Cognac vs Brandy: What’s the Difference?

The colossal world of booze is full of questions and dilemmas. Are you drinking a Pinot Gris or Pinot Grigio? What’s the best glass for that pilsner? How on earth do I make a refreshing cocktail with hibiscus?

Well, here at The Manual, we’ve got a few answers and tricks that will get you out of any drinks-related binds. One oft-misunderstood topic involves an age-old grape spirit. We’re talking about brandy and Cognac, specifically, and how the two are different.

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To begin, let’s sort out the basics. Cognac is a subcategory within the vast realm of brandy. So, technically speaking, all Cognac is brandy. But to be Cognac — much like, say, Champagne or Porto — it must be made in a very specific region. That region is Cognac, located in the west of France wedged between Bordeaux and La Rochelle.

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But what’s brandy? It’s essentially the high-octane cousin of wine. Brandy is made by distilling wine, a process that generally concentrates the alcohol content to somewhere between 35-60% by volume. Generally, where there’s good winemaking infrastructure, there’s also a brandy presence. The spirit is produced in many places besides France, from South Africa and Italy to the U.S.

Generally, the most revered brandies are made from wine grapes. But since the spirit’s inception in the 16th-century, brandy has snowballed in terms of global production and how it’s made. Today, countries like Russia and China are in the mix, making brandies both out of grapes as well as a variety of other fruits. Among the most famous, beyond Cognac, are Armaganc (also in France), Brandy de Jerez (Spain), Greek brandy (made from Muscat), and Pisco, the famous South American brandy made in Peru and Chile.

Some brandy is aged in barrel but quite a bit of it is simply dyed with caramel coloring or similar to mimic the effects of barrel-aging. How it’s distilled depends on the region and, like wine, there’s a real argument for terroir in the final product. So, while most brandies offer grape-y flavors, often accented by nutty, caramelized notes, and a backbone of sweetness and fruitiness, the overall flavor can change quite a bit depending on where it’s from. And the most famous place for this spirit is, hands down, Cognac.

The Singularity of Cognac

cognac glass shadow

Cognac is a protected place of origin, meaning it has a very specific way of making its brandy, wholly unique to its location. Distilled at least twice in copper stills, Cognac is then aged for a minimum of two years in French oak. Again, like wine, there’s a perennial nature to it and the spirit-making closely follows the winemaking calendar. It begins just as the wines wrap up primary fermentation, roughly in early October in the northern hemisphere.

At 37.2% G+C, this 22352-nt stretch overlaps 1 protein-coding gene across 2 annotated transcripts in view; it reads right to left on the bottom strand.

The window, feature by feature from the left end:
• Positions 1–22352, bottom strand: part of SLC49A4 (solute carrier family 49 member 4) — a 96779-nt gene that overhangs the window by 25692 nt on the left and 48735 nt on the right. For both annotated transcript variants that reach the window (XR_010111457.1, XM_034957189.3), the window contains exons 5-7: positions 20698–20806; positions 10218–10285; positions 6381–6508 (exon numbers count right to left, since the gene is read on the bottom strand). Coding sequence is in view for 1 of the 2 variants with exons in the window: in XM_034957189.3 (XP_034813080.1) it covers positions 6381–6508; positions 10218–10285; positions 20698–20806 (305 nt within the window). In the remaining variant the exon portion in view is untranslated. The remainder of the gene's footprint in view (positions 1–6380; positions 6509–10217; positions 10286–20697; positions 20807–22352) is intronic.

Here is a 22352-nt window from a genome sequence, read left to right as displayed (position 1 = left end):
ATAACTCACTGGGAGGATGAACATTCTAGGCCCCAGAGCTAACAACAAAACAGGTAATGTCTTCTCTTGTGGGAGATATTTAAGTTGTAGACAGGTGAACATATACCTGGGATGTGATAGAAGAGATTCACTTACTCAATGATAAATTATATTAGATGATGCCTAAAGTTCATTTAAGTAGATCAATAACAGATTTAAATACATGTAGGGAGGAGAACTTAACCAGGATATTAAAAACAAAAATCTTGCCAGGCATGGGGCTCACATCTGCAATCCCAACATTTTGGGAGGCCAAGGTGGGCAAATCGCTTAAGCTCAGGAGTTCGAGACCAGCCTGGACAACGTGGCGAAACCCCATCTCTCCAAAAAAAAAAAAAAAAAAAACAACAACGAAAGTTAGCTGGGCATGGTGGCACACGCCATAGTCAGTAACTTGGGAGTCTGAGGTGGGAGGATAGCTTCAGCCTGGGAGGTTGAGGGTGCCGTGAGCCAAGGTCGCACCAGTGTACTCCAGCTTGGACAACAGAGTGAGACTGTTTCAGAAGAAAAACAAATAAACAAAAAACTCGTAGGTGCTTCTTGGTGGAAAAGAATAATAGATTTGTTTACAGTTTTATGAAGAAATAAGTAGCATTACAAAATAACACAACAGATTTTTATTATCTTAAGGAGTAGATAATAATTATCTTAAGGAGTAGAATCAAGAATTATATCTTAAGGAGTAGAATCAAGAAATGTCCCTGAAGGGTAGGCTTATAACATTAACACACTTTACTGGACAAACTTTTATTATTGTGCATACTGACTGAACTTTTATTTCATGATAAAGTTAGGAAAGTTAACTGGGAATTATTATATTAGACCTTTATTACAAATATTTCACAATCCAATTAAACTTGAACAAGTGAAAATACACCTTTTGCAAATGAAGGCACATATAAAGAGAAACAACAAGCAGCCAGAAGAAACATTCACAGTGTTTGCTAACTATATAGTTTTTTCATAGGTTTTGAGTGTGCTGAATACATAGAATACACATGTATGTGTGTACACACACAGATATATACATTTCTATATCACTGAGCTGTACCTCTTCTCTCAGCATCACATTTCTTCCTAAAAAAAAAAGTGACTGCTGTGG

Many argue that it’s in the blending where Cognac takes on its nuanced nature and complexity of flavor. Experienced blenders will settle on an ideal harmony of flavors and let the batch integrate together for a spell prior to bottling. Per the Cognac guide above, there are several classes of the stuff, differentiated by aging times and more. There are also subregions within Cognac, six to be exact.

Three grape varieties are allowed in the production of genuine Cognac. Ugni Blanc is the most common, followed by Colombard and Folle Blanche. They’re all white wine grapes and can offer distinctive flavors, textures, and more depending on how they’re farmed, what soils they reside in, the climate, etc. Again, it’s best to equate brandy, and Cognac especially, with fine wine.

That said, the stuff should be enjoyed in a proper bulbous glass, so you can bring it to temperature and really take in the aromas and flavors. Get yourself a good snifter and set up a tasting to really appreciate the different qualities Cognac brings to the table. We suggest doing a side-by-side comparison of a true Cognac with something from elsewhere, perhaps an up-and-coming brandy out of California, where there’s an emerging scene.

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